Community Probation

Almost every sentence you receive upon your conviction for DUI will include some period of court ordered supervision to guarantee you complete the numerous mandatory sanctions required by Florida Law. If your case is in misdemeanor court, this supervision is called community probation. It cannot exceed 12 months. You must comply with all rules imposed on you by the court during this time, or you can be sentenced to anywhere from 6 to 12 months in jail for violation of these rules. You will be assigned a probation officer during this period whom you will have to meet with on a monthly basis to confirm you are abiding by the law and completing your assigned obligations from the court. If you fail to follow you officers lawful instructions, you face a potential violation and a jail sentence.

If your case is a felony offense, you could receive a probation sentence, or a more sever form of probation called community control. Community control is often referred to as “house arrest”. Under community control, you have the same requirements as being on probation, except your freedom of movement is strictly curtailed and monitored. You will meet with an officer on a weekly basis, and have to live by a set schedule.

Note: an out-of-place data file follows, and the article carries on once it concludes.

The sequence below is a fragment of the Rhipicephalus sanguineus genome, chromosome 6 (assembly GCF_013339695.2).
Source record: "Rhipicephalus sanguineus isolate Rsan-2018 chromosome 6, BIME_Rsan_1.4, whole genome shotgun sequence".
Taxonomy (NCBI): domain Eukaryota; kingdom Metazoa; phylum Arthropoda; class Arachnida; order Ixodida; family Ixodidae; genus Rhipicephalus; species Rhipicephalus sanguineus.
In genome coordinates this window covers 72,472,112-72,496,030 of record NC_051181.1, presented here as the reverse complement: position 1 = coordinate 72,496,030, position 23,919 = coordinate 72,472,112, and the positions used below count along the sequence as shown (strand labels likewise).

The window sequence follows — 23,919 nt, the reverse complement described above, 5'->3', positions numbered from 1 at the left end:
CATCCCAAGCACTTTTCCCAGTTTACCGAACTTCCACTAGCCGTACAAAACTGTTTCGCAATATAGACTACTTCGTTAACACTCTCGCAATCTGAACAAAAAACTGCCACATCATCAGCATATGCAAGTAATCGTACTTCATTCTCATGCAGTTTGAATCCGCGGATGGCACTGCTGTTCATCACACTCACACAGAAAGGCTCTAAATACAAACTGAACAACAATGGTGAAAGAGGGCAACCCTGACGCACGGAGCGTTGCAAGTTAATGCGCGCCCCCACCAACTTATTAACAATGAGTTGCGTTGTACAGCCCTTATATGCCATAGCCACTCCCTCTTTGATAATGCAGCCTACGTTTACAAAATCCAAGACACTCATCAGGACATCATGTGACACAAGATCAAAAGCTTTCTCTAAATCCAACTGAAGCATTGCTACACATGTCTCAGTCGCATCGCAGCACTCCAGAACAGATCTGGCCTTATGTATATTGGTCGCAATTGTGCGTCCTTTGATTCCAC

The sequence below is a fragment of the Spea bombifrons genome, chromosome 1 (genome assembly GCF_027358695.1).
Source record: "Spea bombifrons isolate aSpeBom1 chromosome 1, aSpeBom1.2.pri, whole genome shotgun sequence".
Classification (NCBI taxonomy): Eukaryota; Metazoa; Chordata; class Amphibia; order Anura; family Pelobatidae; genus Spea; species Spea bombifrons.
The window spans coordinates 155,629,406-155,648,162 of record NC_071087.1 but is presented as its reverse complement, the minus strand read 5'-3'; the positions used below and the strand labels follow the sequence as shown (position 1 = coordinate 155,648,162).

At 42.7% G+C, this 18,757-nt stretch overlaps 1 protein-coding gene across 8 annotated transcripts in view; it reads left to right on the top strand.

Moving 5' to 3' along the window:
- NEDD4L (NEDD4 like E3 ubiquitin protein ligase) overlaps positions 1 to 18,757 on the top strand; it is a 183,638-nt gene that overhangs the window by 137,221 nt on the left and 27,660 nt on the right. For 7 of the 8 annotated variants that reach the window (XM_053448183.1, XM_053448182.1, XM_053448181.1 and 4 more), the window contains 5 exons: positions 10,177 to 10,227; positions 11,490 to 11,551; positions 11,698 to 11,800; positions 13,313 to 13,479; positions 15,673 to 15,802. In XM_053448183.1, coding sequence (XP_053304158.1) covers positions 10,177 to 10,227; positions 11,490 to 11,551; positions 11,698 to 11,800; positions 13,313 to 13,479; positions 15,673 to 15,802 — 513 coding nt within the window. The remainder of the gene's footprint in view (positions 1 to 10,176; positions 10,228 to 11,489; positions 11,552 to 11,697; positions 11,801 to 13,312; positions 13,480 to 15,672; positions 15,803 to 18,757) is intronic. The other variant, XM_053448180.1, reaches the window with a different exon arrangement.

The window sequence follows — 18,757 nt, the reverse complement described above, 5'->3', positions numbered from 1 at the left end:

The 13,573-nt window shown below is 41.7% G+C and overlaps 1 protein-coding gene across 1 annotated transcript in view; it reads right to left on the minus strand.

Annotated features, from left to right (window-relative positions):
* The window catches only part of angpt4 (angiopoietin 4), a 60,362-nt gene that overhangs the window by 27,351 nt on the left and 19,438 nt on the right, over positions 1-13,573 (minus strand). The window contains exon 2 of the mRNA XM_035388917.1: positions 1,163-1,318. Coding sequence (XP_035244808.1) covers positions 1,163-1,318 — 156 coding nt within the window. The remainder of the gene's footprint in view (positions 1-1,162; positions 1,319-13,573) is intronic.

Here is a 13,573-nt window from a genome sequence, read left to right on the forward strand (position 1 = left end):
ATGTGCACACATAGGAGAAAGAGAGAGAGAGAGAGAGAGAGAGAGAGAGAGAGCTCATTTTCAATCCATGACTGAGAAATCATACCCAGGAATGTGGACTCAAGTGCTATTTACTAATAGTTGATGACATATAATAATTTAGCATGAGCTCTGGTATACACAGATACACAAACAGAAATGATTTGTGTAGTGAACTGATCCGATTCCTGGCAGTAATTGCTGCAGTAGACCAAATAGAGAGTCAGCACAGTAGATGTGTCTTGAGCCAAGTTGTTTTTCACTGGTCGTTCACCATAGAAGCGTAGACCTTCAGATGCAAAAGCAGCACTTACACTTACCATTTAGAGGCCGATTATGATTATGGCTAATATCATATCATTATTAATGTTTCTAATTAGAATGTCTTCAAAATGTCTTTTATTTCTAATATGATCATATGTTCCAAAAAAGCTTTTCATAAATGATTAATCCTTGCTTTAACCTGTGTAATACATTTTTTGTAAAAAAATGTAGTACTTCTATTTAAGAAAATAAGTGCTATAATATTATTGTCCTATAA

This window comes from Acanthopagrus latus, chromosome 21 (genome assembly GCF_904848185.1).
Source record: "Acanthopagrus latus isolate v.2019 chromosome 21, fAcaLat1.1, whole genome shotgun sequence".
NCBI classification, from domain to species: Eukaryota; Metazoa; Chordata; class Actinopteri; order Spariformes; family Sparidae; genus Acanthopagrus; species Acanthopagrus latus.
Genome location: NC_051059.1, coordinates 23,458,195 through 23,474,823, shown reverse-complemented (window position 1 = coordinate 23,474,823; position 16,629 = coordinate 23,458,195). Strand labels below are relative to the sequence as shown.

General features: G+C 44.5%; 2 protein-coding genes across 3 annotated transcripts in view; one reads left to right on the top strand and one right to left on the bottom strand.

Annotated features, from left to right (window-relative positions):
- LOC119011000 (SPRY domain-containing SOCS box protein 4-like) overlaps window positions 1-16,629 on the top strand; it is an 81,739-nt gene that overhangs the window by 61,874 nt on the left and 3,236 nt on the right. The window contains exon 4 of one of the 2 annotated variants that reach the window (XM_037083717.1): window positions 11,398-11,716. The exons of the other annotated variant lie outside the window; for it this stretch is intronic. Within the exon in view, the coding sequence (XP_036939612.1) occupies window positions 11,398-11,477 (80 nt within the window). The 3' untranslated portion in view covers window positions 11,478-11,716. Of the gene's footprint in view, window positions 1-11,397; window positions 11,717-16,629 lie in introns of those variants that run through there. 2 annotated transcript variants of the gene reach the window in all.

You can go to work or school, and are allowed time for travel there and back, and you can shop for groceries once a week on a scheduled time, but otherwise you must be in your home or your property 24 hours a day, unless specifically given permission to be elsewhere by the court or your community control officer. Some community control sentences require you to wear a GPS monitor on your person so your movements can be tracked at all times. If you deviate from your schedule without permission, you face a possible prison sentence of at least 5 years.

If you are facing a violation of either felony or misdemeanor probation, your freedom could be in jeopardy for significant period of time, so please contact us immediately for assistance.